Female Poet’s Exhibition – Poetry News 20th February

We begin the week here on My Poetic Side with a look at an exhibition inspired by female poets and clothing.

What the Clothes Tell us About These Female Poets

A new exhibition which is taking place to coincide with the 60th anniversary of the death of the poet Sylvia Plath will showcase not only clothes worn by Plath but also by the poets Stevie Smith and Audre Lorde.

The co-curator of the exhibition, which is titled “Poets in Vogue”, stated that the idea for the exhibition came about because

poem and wanted to look deeper at how fascinating and serious the relationship between the way the poets dressed and their work linked to the way in which they used clothes in their work.

The show is a compact one, it is taking place at the National Poetry Library, and entry is free. The focus is on a total of seven different female poets of the 20th century and the relationship that they had towards clothes.

Only one of the items which is on display is an actual garment that was worn by any of the poets. The rest are all recreations of famous garments or imaginative acts that symbolise the relationship a poet might have had with clothing. The Sylvia Plath plaid skirt with its small waist and belt over pleats was worn by the poet on a trip to Paris in 1956. There is a recreation of an iconic asymmetrical kaftan that was worn by Lorde following her mastectomy. A collection of pristine shirt collars represent Smith.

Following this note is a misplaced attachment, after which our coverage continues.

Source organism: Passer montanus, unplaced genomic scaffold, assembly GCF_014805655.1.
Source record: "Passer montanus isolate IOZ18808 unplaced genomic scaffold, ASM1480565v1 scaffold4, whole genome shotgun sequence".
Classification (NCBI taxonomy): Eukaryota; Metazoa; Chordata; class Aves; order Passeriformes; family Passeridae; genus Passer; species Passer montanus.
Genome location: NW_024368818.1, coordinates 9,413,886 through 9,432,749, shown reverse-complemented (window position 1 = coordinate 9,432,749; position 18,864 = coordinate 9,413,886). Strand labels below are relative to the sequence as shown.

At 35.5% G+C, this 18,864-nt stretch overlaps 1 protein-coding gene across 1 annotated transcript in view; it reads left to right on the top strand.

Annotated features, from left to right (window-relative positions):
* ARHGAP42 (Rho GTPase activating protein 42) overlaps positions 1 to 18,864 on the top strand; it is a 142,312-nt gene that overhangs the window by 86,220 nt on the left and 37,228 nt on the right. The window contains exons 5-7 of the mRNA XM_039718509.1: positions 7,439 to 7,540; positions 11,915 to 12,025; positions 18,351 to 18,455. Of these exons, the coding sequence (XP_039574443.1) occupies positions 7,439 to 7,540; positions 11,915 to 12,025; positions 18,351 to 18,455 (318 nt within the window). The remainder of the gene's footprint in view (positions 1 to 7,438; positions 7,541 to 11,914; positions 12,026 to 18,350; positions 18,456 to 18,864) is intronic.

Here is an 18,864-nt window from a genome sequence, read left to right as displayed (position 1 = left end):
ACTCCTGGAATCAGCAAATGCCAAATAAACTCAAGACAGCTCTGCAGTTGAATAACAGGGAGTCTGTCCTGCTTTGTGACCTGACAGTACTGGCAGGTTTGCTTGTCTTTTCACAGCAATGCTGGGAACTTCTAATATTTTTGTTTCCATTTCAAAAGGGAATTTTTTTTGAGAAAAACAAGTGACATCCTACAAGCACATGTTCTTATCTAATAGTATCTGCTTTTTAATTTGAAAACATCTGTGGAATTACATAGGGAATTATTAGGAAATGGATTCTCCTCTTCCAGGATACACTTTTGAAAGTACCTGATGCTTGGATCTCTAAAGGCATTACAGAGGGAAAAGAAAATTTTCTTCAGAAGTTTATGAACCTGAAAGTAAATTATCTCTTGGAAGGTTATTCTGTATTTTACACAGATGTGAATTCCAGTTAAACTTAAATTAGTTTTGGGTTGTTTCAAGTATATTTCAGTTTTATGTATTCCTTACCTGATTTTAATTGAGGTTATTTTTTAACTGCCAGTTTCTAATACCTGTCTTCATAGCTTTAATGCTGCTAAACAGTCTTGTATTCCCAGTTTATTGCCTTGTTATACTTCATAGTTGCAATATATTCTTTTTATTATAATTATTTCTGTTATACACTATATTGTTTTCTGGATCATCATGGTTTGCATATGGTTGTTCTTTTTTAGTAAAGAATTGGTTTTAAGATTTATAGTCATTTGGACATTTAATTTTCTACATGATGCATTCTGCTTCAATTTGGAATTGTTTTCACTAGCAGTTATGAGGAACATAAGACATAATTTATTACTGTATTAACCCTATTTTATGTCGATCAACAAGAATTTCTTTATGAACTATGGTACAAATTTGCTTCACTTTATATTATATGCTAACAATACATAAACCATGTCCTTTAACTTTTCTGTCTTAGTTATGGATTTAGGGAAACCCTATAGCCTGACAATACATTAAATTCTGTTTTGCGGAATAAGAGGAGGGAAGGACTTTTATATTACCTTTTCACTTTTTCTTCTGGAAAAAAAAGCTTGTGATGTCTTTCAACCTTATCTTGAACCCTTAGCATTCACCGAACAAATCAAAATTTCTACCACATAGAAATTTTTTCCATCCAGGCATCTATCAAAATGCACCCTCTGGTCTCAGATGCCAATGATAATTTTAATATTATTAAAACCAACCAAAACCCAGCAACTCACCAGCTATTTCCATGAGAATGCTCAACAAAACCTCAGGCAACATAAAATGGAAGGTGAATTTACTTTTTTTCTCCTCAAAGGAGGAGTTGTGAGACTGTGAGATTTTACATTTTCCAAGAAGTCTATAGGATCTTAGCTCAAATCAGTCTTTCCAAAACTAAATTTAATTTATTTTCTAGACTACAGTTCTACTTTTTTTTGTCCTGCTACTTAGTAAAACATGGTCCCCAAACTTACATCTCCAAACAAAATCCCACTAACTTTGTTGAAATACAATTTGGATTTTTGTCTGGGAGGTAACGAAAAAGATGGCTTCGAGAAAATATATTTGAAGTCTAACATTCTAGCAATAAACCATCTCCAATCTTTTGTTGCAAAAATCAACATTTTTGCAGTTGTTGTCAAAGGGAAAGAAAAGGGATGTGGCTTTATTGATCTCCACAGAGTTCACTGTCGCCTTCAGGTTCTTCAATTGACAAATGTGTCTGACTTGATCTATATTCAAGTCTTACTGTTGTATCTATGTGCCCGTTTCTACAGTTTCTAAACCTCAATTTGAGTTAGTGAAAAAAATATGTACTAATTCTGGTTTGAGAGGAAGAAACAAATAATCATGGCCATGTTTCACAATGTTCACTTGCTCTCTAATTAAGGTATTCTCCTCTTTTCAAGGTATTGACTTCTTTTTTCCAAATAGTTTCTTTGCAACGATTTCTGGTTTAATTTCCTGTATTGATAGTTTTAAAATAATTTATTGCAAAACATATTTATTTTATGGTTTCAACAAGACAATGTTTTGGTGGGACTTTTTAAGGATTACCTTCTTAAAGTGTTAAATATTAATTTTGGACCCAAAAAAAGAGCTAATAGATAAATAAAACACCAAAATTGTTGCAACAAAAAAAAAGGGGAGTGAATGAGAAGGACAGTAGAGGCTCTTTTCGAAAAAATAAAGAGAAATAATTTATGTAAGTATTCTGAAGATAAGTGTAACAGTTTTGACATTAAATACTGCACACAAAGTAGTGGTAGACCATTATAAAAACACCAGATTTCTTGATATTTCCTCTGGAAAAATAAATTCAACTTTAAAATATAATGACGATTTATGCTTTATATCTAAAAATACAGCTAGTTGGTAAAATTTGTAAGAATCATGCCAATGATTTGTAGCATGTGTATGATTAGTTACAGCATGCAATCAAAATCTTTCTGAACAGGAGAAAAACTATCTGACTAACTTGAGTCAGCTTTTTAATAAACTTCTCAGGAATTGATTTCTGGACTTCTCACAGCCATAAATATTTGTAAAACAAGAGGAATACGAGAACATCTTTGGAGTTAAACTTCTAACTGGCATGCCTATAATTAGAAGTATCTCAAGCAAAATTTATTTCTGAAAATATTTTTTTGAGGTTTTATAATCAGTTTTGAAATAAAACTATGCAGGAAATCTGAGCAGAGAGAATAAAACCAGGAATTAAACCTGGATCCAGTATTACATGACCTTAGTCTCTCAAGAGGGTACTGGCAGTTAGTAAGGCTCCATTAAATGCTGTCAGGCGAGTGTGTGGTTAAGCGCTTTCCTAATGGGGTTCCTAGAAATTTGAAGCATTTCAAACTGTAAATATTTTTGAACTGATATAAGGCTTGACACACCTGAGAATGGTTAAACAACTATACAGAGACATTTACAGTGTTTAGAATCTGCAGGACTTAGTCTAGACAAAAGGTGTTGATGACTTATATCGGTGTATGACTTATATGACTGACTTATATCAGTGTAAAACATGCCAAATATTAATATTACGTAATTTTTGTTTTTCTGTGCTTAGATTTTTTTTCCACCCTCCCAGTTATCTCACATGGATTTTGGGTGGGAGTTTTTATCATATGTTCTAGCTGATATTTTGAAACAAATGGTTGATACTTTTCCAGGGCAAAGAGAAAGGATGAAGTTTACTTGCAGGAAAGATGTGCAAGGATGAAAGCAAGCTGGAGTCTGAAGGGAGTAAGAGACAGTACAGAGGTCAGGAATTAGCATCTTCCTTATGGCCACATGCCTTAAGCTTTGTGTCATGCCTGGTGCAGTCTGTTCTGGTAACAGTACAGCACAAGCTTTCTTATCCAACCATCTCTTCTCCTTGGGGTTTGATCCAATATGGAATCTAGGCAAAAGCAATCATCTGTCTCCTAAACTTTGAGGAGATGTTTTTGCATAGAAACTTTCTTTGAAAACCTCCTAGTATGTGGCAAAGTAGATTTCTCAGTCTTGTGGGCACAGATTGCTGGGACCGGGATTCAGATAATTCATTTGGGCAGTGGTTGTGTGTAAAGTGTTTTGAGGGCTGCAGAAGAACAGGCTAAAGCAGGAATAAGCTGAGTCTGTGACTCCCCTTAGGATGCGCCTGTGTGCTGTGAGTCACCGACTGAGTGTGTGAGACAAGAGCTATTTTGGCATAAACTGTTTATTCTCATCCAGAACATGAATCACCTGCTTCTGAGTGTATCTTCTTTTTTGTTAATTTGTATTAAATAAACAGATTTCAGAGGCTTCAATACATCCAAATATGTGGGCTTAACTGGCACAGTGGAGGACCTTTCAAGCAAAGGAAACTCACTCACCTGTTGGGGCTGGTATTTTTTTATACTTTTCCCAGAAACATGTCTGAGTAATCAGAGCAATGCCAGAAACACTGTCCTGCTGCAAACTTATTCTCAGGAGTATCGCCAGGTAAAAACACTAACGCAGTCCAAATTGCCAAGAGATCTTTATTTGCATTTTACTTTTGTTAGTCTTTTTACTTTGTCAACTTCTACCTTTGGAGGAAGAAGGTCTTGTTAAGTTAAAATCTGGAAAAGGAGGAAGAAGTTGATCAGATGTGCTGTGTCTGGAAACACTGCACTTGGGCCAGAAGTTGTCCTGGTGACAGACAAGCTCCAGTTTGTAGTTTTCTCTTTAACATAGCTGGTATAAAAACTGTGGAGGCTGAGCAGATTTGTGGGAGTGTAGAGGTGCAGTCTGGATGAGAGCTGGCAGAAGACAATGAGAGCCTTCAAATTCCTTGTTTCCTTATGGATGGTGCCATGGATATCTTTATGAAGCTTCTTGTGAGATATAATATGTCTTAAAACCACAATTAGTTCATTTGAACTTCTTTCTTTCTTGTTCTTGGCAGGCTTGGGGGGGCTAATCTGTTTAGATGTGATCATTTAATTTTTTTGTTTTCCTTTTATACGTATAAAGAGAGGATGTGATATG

One unusual item in the exhibition is a three-metre-tall manifestation of the British poet Edith Sitwell. For Sitwell, clothing helped to heighten the sense of permanent drama that she felt. The installation takes its inspiration from a gown worn by Sitwell in 1950. It reaches as high as the ceiling and extends a total of just over five meters.

There is also a veil which represents Theresa Hak Kyung Cha, the Korean American poet and performance artist. Her performances often had a strong reliance on fabrics and clothing, similar to a veil separating her from the audience. There is also a fanzine on display which gives details of the clothing she was wearing in 1982 when she was raped and murdered at the age of 31.

Other poets who are represented are Anne Sexton, who took her own life at the age of 45. The curators have chosen a red dress for her, similar to the one she was cremated in. Gwendolyn Brooks is celebrated for the observations that her poetry made about clothes and a paper and fabric installation inspired by ‘The Sundays of Satin-Legs Smith’, her 1945 poem has been created.

The exhibition has been a work in progress for the last five years, it should have opened much sooner, but the work was delayed by the pandemic.

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